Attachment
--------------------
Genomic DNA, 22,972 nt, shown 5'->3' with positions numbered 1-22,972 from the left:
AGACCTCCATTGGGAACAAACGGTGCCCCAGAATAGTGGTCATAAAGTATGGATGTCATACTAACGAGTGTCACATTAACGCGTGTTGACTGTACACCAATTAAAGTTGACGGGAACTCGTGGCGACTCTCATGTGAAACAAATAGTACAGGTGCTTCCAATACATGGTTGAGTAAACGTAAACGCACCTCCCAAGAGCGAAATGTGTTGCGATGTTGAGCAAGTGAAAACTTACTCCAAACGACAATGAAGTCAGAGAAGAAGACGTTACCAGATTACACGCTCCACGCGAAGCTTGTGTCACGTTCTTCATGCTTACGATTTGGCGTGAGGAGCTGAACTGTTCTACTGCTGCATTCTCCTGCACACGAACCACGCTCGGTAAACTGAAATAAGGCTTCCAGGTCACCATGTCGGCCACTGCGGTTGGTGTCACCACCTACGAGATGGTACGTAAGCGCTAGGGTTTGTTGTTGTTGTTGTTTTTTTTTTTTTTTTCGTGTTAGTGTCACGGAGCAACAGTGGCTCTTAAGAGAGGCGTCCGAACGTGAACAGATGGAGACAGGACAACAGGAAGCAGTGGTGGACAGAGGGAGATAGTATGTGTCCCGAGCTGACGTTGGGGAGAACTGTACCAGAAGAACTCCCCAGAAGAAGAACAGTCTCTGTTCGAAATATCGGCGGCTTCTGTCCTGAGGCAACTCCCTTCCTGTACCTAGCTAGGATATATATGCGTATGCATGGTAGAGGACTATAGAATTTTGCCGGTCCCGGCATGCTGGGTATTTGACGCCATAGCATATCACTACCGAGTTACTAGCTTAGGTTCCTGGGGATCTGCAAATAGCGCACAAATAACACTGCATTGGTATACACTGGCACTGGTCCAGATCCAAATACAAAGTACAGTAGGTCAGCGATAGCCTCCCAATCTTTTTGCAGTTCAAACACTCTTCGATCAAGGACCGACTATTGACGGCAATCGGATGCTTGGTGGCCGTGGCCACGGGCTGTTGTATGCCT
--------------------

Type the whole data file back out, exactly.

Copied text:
Genomic DNA, 22,972 nt, shown 5'->3' with positions numbered 1-22,972 from the left:
AGACCTCCATTGGGAACAAACGGTGCCCCAGAATAGTGGTCATAAAGTATGGATGTCATACTAACGAGTGTCACATTAACGCGTGTTGACTGTACACCAATTAAAGTTGACGGGAACTCGTGGCGACTCTCATGTGAAACAAATAGTACAGGTGCTTCCAATACATGGTTGAGTAAACGTAAACGCACCTCCCAAGAGCGAAATGTGTTGCGATGTTGAGCAAGTGAAAACTTACTCCAAACGACAATGAAGTCAGAGAAGAAGACGTTACCAGATTACACGCTCCACGCGAAGCTTGTGTCACGTTCTTCATGCTTACGATTTGGCGTGAGGAGCTGAACTGTTCTACTGCTGCATTCTCCTGCACACGAACCACGCTCGGTAAACTGAAATAAGGCTTCCAGGTCACCATGTCGGCCACTGCGGTTGGTGTCACCACCTACGAGATGGTACGTAAGCGCTAGGGTTTGTTGTTGTTGTTGTTTTTTTTTTTTTTTTCGTGTTAGTGTCACGGAGCAACAGTGGCTCTTAAGAGAGGCGTCCGAACGTGAACAGATGGAGACAGGACAACAGGAAGCAGTGGTGGACAGAGGGAGATAGTATGTGTCCCGAGCTGACGTTGGGGAGAACTGTACCAGAAGAACTCCCCAGAAGAAGAACAGTCTCTGTTCGAAATATCGGCGGCTTCTGTCCTGAGGCAACTCCCTTCCTGTACCTAGCTAGGATATATATGCGTATGCATGGTAGAGGACTATAGAATTTTGCCGGTCCCGGCATGCTGGGTATTTGACGCCATAGCATATCACTACCGAGTTACTAGCTTAGGTTCCTGGGGATCTGCAAATAGCGCACAAATAACACTGCATTGGTATACACTGGCACTGGTCCAGATCCAAATACAAAGTACAGTAGGTCAGCGATAGCCTCCCAATCTTTTTGCAGTTCAAACACTCTTCGATCAAGGACCGACTATTGACGGCAATCGGATGCTTGGTGGCCGTGGCCACGGGCTGTTGTATGCCT